An example of this might be an employee who you would like to attain a Project Management Professional (PMP) certification status. Rather than just another task, this could become a quest in which the employee is made aware of the benefits of the PMP course knowledge, and makes a commitment to their Tribe to complete the quest. Having the quest badge uncompleted on their intranet page for all their Tribemates to see creates constant mindfulness of the task. Someone in a mentor role could also assign points or other benefits for using PMP principals on-the-job.
Applications like Foursquare and Gowalla are in their infancy, but it is this type of technology, attention to culture and behavior change, combined with support for processes that will help organizations become more socially calibrated.
The way that we work, interact, and reward people in the enterprise of tomorrow will be very different. How likely is your organization to adopt similar concepts?
A couple of days ago, I attended the presentation of Charles Leadbeater’s “Cloud Culture: the future of global cultural relations” at the Institute of Contemporary Arts in London (video excerpts here) and I have to say that it was one of the more interesting debates I followed in the past couple of months.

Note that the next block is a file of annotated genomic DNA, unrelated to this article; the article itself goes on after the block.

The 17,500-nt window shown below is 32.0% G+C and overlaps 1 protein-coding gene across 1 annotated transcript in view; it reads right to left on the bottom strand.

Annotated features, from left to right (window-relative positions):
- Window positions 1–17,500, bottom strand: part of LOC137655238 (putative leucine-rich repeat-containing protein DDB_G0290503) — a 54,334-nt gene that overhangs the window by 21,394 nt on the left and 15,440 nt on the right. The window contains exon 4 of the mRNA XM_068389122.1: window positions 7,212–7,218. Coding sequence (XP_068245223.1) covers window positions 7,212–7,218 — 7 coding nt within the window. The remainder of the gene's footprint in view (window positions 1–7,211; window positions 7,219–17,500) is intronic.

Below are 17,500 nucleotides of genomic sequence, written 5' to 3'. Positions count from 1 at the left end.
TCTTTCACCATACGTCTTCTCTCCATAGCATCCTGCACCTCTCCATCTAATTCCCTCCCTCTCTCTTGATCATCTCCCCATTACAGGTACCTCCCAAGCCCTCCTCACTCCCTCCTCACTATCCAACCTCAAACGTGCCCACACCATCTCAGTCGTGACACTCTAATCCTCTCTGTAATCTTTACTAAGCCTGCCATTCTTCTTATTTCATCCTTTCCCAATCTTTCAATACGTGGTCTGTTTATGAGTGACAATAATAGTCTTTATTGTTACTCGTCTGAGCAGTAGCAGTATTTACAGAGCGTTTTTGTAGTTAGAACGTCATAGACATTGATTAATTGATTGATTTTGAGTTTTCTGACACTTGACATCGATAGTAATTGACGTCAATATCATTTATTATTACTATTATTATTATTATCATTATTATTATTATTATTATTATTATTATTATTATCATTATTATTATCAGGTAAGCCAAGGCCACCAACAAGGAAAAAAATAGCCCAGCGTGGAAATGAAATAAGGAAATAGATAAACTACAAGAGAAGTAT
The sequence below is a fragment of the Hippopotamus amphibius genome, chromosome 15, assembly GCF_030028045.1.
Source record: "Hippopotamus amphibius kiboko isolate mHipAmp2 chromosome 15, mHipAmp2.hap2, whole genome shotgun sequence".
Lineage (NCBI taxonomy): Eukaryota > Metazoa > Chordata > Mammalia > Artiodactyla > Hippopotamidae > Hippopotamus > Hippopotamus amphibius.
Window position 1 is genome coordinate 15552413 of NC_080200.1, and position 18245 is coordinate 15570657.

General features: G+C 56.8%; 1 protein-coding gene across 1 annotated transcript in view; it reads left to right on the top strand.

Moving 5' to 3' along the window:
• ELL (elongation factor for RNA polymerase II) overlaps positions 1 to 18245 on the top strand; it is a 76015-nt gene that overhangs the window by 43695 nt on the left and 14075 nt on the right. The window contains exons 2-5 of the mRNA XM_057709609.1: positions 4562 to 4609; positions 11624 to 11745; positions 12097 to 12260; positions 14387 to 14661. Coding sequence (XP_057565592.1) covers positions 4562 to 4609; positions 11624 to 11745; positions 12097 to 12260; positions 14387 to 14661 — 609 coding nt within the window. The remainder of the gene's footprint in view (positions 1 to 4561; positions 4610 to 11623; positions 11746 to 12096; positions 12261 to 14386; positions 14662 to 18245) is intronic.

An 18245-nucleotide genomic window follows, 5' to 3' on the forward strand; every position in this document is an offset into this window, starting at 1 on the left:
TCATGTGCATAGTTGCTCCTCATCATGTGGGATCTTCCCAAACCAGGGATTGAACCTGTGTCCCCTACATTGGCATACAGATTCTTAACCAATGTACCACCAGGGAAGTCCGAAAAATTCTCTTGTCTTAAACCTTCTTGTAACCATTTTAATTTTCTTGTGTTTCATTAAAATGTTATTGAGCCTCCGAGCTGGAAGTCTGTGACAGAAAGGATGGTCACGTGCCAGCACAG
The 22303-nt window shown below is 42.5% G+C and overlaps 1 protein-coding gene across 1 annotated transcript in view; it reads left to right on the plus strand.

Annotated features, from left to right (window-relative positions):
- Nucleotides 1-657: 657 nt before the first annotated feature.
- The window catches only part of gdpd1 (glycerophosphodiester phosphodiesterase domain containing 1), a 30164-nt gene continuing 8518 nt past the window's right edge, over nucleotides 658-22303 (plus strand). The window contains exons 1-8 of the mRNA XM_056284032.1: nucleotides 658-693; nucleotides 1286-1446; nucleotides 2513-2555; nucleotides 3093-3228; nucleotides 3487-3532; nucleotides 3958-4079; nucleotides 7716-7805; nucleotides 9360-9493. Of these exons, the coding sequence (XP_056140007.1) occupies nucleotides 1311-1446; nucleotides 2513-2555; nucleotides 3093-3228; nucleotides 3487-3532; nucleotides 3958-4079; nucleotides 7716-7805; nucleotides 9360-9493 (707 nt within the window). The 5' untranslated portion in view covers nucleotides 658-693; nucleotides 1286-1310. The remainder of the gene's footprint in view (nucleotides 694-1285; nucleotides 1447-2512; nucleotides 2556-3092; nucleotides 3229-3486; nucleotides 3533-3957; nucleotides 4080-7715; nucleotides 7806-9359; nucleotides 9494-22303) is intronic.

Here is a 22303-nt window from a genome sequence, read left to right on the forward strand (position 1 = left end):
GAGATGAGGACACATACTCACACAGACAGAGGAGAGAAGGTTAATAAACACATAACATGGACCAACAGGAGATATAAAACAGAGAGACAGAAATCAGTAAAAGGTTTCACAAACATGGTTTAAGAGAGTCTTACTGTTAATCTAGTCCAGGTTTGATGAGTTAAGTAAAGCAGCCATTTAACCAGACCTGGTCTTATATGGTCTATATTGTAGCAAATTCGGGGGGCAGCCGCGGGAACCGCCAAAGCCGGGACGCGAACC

The Cloud Culture pamphlet discusses the fact that with the ubiquity of the Internet, we see more and more of our data (and life?) moving to the “cloud”. Think about our music, our documents, our private profile data, our pictures, our books, etc. This is a very interesting evolution to see but Charles argues that there is a potential threat here as well: who will own that cloud? Or differently said, will the cloud enabling companies “turn evil” one day?
I’d like to invite you to a 2-minute interview where he summarises his thesis:
While Charlie mainly focused on the cloud (which actually refers more to the Internet/WWW revolution, rather than the technical delivery model), I argue that this debate is applicable to a far broader domain.
Institutions fighting for self-preservation
Somehow the whole discussion that evening vaguely reminded me a bit of one of the statements in Clay Shirky’s excellent book “Here comes everybody“. Already back in 2005, Clay argued that often the first goal of established institutions is self-preservation, whilst the initial stated goal of that institution suddenly becomes a secondary priority.